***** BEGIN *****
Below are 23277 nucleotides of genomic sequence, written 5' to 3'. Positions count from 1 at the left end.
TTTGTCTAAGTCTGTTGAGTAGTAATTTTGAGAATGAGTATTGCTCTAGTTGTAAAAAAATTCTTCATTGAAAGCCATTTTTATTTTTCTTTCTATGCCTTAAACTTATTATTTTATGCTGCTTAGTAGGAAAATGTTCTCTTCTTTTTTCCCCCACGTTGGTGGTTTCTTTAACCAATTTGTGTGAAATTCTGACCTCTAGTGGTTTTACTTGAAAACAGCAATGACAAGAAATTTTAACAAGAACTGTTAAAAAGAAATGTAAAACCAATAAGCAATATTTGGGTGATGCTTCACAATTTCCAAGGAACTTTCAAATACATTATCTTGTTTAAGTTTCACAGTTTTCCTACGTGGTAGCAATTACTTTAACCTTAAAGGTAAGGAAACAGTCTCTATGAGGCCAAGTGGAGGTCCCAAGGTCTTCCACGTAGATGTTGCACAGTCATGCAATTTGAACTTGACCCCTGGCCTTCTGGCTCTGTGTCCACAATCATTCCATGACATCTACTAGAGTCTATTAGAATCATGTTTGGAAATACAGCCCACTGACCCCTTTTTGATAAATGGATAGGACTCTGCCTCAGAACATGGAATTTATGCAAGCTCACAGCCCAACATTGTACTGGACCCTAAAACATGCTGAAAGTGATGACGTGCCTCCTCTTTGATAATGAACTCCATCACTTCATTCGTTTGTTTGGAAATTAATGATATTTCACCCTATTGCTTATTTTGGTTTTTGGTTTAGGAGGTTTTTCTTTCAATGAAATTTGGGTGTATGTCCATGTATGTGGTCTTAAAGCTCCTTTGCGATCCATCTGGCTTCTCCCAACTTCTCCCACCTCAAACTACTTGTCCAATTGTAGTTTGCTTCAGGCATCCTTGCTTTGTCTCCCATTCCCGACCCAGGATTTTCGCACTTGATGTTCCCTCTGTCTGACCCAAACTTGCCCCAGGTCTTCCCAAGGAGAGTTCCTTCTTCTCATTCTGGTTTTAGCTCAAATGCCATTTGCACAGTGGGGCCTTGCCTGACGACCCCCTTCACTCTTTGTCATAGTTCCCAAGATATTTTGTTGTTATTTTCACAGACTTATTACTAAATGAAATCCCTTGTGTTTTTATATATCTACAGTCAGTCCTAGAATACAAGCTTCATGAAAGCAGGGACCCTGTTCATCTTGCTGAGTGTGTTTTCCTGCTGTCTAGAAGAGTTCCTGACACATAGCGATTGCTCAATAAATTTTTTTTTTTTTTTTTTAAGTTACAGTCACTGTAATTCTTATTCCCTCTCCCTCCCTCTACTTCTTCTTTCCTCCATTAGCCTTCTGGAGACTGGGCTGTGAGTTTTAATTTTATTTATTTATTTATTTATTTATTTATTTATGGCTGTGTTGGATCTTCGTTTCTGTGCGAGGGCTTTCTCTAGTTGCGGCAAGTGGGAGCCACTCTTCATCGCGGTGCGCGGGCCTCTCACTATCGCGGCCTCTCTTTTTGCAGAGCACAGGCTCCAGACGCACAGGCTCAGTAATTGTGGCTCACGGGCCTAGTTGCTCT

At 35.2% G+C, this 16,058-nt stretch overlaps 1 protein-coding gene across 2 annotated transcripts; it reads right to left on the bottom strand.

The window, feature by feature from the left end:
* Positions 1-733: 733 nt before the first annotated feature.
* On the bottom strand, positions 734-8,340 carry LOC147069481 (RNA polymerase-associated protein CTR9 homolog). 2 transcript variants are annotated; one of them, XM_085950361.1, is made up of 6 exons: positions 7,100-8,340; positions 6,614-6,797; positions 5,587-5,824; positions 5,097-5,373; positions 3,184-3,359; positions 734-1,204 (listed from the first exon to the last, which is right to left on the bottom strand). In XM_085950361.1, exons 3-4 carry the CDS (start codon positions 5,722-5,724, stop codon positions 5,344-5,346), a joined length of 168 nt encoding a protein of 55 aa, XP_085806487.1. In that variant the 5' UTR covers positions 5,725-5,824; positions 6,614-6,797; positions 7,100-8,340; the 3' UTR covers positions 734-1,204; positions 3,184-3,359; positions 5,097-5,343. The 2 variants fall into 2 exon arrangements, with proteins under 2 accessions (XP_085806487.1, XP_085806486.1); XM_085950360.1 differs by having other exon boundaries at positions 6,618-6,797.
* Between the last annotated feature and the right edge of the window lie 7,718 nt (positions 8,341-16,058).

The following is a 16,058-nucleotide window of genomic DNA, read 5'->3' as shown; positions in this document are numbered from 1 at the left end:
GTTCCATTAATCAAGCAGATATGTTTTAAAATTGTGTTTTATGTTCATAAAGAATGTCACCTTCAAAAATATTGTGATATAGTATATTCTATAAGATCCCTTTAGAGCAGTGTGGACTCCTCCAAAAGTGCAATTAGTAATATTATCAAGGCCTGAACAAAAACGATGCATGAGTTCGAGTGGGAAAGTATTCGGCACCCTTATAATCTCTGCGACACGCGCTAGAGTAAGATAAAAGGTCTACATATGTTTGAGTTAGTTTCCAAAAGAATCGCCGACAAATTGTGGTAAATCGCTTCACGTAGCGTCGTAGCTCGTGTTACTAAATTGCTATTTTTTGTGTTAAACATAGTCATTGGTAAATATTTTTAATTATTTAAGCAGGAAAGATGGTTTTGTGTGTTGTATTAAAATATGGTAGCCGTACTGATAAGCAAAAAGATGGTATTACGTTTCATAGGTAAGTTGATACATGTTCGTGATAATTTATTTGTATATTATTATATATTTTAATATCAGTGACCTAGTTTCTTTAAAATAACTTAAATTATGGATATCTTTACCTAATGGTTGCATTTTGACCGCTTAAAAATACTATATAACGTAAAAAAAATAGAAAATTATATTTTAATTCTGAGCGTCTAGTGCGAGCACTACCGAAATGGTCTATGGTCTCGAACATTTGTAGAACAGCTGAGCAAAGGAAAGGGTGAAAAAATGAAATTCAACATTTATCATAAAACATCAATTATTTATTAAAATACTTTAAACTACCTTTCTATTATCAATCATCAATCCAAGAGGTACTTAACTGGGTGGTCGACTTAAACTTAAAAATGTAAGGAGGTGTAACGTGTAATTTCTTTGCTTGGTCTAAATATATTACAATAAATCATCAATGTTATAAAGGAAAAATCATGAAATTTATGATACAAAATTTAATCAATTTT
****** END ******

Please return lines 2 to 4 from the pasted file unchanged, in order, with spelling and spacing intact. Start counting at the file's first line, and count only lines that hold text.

TTTGTCTAAGTCTGTTGAGTAGTAATTTTGAGAATGAGTATTGCTCTAGTTGTAAAAAAATTCTTCATTGAAAGCCATTTTTATTTTTCTTTCTATGCCTTAAACTTATTATTTTATGCTGCTTAGTAGGAAAATGTTCTCTTCTTTTTTCCCCCACGTTGGTGGTTTCTTTAACCAATTTGTGTGAAATTCTGACCTCTAGTGGTTTTACTTGAAAACAGCAATGACAAGAAATTTTAACAAGAACTGTTAAAAAGAAATGTAAAACCAATAAGCAATATTTGGGTGATGCTTCACAATTTCCAAGGAACTTTCAAATACATTATCTTGTTTAAGTTTCACAGTTTTCCTACGTGGTAGCAATTACTTTAACCTTAAAGGTAAGGAAACAGTCTCTATGAGGCCAAGTGGAGGTCCCAAGGTCTTCCACGTAGATGTTGCACAGTCATGCAATTTGAACTTGACCCCTGGCCTTCTGGCTCTGTGTCCACAATCATTCCATGACATCTACTAGAGTCTATTAGAATCATGTTTGGAAATACAGCCCACTGACCCCTTTTTGATAAATGGATAGGACTCTGCCTCAGAACATGGAATTTATGCAAGCTCACAGCCCAACATTGTACTGGACCCTAAAACATGCTGAAAGTGATGACGTGCCTCCTCTTTGATAATGAACTCCATCACTTCATTCGTTTGTTTGGAAATTAATGATATTTCACCCTATTGCTTATTTTGGTTTTTGGTTTAGGAGGTTTTTCTTTCAATGAAATTTGGGTGTATGTCCATGTATGTGGTCTTAAAGCTCCTTTGCGATCCATCTGGCTTCTCCCAACTTCTCCCACCTCAAACTACTTGTCCAATTGTAGTTTGCTTCAGGCATCCTTGCTTTGTCTCCCATTCCCGACCCAGGATTTTCGCACTTGATGTTCCCTCTGTCTGACCCAAACTTGCCCCAGGTCTTCCCAAGGAGAGTTCCTTCTTCTCATTCTGGTTTTAGCTCAAATGCCATTTGCACAGTGGGGCCTTGCCTGACGACCCCCTTCACTCTTTGTCATAGTTCCCAAGATATTTTGTTGTTATTTTCACAGACTTATTACTAAATGAAATCCCTTGTGTTTTTATATATCTACAGTCAGTCCTAGAATACAAGCTTCATGAAAGCAGGGACCCTGTTCATCTTGCTGAGTGTGTTTTCCTGCTGTCTAGAAGAGTTCCTGACACATAGCGATTGCTCAATAAATTTTTTTTTTTTTTTTTTAAGTTACAGTCACTGTAATTCTTATTCCCTCTCCCTCCCTCTACTTCTTCTTTCCTCCATTAGCCTTCTGGAGACTGGGCTGTGAGTTTTAATTTTATTTATTTATTTATTTATTTATTTATTTATGGCTGTGTTGGATCTTCGTTTCTGTGCGAGGGCTTTCTCTAGTTGCGGCAAGTGGGAGCCACTCTTCATCGCGGTGCGCGGGCCTCTCACTATCGCGGCCTCTCTTTTTGCAGAGCACAGGCTCCAGACGCACAGGCTCAGTAATTGTGGCTCACGGGCCTAGTTGCTCT

At 35.2% G+C, this 16,058-nt stretch overlaps 1 protein-coding gene across 2 annotated transcripts; it reads right to left on the bottom strand.

The window, feature by feature from the left end: